The foundational schools of psychotherapy set forth compelling accounts of the human situation, focusing our attention on overlapping realms of

Clinical Theories and Therapeutic Action 69 experience from different points of view, introducing a variety of root metaphors, values, concerns, purposes, models, and methods that influence what we say and do in the clinical situation. If each paradigm fails to capture the varieties and complexities of our experience, all are crucial because they propose different ways of attending, understanding, and acting, helping us appreciate the implications of divergent ideas by pressing them to their limits.

Without a solid grounding in the theories of psychotherapy, I argued in the introduction, we risk the dogmatic embrace of a single paradigm, a willy-nilly eclecticism, or reductive, mechanized approaches to treatment by protocol, lacking conceptual foundations for critical thinking as we negotiate the complexities and ambiguities of the clinical situation, failing to understand the elements we are trying to integrate and why.

In the third part of the book we explore orienting perspectives and concepts of therapeutic action that shape understanding and practice in the psychodynamic, behavioral, cognitive, and humanistic schools of thought. In doing so, we trace the evolution of therapeutic practice in each paradigm and consider the ways in which recent developments in the science of mind have deepened our understanding of core processes believed to facilitate change and growth in accord with the principles and values of clinical pragmatism. As we approach our therapeutic practice from a pragmatic point of view, we come to appreciate the distinctive features of different orientations, shared concerns, and basic principles of help and care that often remain obscured by ideological differences, parochialism, and factionalism among the different schools of thought.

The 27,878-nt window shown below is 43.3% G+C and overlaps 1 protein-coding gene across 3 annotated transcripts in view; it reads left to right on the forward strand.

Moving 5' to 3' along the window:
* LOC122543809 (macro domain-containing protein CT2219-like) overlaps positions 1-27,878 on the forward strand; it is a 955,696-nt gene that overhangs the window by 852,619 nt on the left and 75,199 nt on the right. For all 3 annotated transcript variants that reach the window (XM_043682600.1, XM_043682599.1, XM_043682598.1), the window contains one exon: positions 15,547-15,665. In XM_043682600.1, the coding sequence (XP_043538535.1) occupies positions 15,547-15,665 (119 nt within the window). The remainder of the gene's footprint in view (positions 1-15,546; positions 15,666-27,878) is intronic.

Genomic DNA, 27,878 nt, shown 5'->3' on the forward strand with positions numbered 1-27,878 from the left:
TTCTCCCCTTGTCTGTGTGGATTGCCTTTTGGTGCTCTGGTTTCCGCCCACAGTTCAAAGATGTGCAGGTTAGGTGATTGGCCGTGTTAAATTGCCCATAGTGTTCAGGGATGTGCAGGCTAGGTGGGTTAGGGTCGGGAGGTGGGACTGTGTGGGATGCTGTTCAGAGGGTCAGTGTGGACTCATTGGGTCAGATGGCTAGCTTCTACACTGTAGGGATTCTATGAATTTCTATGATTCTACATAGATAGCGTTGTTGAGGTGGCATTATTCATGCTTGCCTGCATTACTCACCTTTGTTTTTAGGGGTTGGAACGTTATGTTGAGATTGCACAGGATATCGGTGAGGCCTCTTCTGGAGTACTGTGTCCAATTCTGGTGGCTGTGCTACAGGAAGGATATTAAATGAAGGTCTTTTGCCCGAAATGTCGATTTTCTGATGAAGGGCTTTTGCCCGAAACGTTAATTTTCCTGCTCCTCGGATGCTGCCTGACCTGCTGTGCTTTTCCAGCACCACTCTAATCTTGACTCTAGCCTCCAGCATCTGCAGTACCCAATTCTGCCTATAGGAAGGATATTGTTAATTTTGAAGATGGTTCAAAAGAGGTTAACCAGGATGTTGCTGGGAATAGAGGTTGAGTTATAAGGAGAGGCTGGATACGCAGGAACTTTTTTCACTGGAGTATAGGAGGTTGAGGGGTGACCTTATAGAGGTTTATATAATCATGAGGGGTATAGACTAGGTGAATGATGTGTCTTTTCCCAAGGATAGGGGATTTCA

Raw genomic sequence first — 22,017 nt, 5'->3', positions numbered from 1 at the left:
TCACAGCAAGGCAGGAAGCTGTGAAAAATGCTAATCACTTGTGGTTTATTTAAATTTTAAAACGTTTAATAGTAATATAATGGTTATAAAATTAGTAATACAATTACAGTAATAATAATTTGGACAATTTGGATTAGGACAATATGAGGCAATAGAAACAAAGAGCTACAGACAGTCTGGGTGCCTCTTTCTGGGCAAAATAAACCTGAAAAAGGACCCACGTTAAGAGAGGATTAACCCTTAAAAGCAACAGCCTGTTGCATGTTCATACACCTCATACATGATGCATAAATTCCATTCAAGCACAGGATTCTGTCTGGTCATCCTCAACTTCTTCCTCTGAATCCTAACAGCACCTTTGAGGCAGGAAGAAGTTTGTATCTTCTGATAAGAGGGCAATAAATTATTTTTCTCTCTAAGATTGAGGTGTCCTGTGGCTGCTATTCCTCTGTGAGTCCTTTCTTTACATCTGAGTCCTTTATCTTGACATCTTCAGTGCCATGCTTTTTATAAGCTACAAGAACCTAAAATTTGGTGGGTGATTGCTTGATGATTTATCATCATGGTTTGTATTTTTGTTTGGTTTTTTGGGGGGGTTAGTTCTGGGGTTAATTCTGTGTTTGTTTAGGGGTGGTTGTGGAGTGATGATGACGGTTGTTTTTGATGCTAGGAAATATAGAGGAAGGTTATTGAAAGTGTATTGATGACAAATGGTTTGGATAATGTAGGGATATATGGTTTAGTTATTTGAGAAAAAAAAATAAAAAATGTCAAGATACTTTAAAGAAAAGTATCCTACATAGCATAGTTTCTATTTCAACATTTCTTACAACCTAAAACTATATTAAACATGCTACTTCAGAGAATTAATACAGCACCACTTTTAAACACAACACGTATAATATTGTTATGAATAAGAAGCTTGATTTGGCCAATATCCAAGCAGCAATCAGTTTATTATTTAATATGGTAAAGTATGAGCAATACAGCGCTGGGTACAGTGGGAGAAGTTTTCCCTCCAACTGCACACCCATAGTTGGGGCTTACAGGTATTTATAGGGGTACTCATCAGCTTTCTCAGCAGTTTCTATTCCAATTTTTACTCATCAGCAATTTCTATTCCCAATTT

Given the influence of psychoanalysis in the development of theory and practice across the paradigms of psychotherapy, I begin Part III with an account of the psychodynamic tradition. In Chapter 4 I focus on the depth psychologies of Sigmund Freud and C. G. Jung. In Chapter 5 I trace the emergence of relational perspectives in contemporary psychoanalysis. I continue with reviews of the behavioral, cognitive, and humanistic traditions in Chapters 6-8. In Chapter 9 I present two cases and consider the ways in which orienting perspectives in the foundational schools of thought, neuroscience, and clinical pragmatism strengthen our understanding of essential concerns in therapeutic action.


Goethe, J. W. (1829/1998). Maxims and reflections, P. Hutchinson (Ed.), Elisabeth

Stopp (Trans.). London: Penguin.

Linehan, M. (1993). Cognitive treatment of borderline personality disorder. New York: Guilford.

Miller, W. & Rollnick, S. (2012). Motivational interviewing: Helping people change, 3rd edn. New York: Guilford.

Wachtel, P. (2014). Cyclical psychodynamics and the contextual self New York: Routledge.